Background to the project

Manchester Men’s Health has been developed by the youth and community worker, Tony Sheppard, who has accumulated over 12 years of experience in delivering an ‘alternative men’s work strategy’.

Building on the training Tony received from Working with Men in 2000, Tony went onto develop and deliver the highly innovative and influential Wyseguys project, based in Wythenshawe, Manchester.

There through delivering ‘men’s work programmes’, Tony worked with 100’s of vulnerable young men and enabled them to reflect on themselves as being ‘a man’ and enabled them to seek out positive solutions and interventions to improve their health and well being.

He did this through the delivery of male only group work sessions, where safety and security was established and where young men gained greater knowledge around Sexual Health, Mental health, the role of masculinity, fatherhood.

He provided creative art sessions utilising the skills he has acquired as a published writer and prominent performance artist.

He also provided sport and leisure opportunities with the sole aim of improving the young men’s health and well being.

Tony has gone onto deliver specific programmes of work and interventions for LIME ARTS, The Contact Theatre, CAPE UK, Manchester Public Health Development, Trinity House and YPSF.

For 10 years he has delivered the hugely successful 2 days training ‘It a Man’s World’, for Manchester Public Health Development.

He has delivered this work in schools, alternative school provision’s, youth clubs, youth settings, theatre’s and prisons.


Why the need for the work

Unfortunately, it seems that men can choose a destructive lifestyle. A man in the UK can expect on average to die 5 years younger than women. If a man is partly skilled or unskilled then a man can have a life expectancy of less than 70 years. A man can expect to be seriously or chronically ill for 15 years of his life.

In the many group work sessions that I have delivered with young men, I often pose this question.

‘How is it that from the moment of birth, between a boy and girl in the UK. The girl is going to enjoy much more life chances and better health than the boy?’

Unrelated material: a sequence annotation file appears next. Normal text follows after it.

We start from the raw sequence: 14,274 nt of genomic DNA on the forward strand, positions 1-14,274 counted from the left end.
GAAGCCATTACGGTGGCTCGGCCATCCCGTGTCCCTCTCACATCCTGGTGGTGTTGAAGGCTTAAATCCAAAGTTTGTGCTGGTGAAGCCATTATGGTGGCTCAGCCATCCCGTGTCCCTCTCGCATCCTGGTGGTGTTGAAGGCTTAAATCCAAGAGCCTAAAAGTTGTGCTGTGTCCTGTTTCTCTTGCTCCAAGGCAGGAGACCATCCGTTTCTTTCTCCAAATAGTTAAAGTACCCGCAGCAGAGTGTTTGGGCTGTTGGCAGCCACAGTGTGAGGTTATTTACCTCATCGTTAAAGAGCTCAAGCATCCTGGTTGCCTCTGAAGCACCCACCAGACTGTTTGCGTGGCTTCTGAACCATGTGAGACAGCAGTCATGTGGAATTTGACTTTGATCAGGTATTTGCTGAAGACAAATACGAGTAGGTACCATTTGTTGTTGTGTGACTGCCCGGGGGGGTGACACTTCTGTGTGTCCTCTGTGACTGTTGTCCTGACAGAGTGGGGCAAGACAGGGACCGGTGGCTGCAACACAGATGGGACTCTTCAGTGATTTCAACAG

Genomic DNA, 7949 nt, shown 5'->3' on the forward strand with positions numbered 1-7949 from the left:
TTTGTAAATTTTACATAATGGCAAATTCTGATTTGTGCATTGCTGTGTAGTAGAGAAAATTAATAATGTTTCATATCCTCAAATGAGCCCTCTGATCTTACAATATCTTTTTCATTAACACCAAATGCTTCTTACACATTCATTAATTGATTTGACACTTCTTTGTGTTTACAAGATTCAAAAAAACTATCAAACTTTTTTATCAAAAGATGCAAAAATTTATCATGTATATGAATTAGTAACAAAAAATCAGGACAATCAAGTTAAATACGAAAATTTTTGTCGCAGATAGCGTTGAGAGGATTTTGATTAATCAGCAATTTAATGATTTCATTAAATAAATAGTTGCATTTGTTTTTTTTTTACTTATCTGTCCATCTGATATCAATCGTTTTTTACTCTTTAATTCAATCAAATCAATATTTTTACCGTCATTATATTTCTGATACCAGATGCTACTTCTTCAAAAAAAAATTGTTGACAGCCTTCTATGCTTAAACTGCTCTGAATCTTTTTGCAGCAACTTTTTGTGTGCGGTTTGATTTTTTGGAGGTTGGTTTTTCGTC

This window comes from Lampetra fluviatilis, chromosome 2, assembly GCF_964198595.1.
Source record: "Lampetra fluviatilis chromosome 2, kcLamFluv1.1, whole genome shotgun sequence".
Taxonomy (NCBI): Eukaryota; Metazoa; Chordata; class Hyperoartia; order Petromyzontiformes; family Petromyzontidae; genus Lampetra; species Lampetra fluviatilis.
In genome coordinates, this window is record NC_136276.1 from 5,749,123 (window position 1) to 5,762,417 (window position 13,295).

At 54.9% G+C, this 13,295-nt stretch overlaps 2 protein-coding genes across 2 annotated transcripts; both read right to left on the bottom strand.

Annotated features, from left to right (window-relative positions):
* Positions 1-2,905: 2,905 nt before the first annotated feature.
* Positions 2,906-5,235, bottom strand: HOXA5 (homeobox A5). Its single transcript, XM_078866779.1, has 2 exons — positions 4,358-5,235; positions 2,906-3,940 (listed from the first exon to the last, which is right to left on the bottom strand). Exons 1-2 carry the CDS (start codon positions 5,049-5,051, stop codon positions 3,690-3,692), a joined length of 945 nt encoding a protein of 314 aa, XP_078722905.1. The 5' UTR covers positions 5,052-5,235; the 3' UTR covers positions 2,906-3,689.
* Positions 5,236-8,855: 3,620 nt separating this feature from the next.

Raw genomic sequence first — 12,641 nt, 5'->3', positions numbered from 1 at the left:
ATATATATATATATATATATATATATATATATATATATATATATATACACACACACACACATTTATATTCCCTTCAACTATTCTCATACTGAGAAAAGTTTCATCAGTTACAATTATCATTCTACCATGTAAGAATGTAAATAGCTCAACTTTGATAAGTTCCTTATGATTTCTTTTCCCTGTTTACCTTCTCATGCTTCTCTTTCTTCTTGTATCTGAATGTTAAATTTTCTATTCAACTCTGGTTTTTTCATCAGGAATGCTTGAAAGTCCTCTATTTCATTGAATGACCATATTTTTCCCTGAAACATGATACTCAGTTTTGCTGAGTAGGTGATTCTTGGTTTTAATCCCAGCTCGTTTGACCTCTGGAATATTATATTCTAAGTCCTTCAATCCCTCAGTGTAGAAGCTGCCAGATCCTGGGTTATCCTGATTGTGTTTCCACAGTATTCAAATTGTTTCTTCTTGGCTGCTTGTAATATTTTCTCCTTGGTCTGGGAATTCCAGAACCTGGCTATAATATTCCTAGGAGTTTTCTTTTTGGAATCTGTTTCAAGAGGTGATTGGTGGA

The girl will have a greater chance at succeeding at school, with young men being more likely to be excluded from school, or not attend, or be more likely to end up in a behavioural unit.

By the time the girl reaches the age of 15, her young male counterpart has a 65% higher chance of dying. When she reaches the age of 30, men at the same age will be 3 times more likely to commit suicide.

Moving into adulthood mortality rates are higher for men than women for all the major causes of death, including cancer and cardiovascular disease. In fact 7 out of every 8 men have at least one risk factor for heart disease and only 25% of men with high blood pressure have their condition controlled by medication and that 87 % of European men do not inspect their testicles for possible testicular cancer.

Furthermore, 45% of men are overweight with a 1/3 diagnosed as being clinically obese. That’s little wonder when we discover that 60% of men are physically inactive.

When it comes to alcohol, we find that twice as many men than women drink above the maximum recommended alcohol intake, that during my 12 years of working with young men. I have also encountered a high usage of cannabis amongst young men. I have encountered men with poor mental health. Who go to bed in the early hours and do not rise until late in the afternoon. Who have very low confidence and self- esteem.

If this isn’t bad enough, roughly 95% of the prison population are men.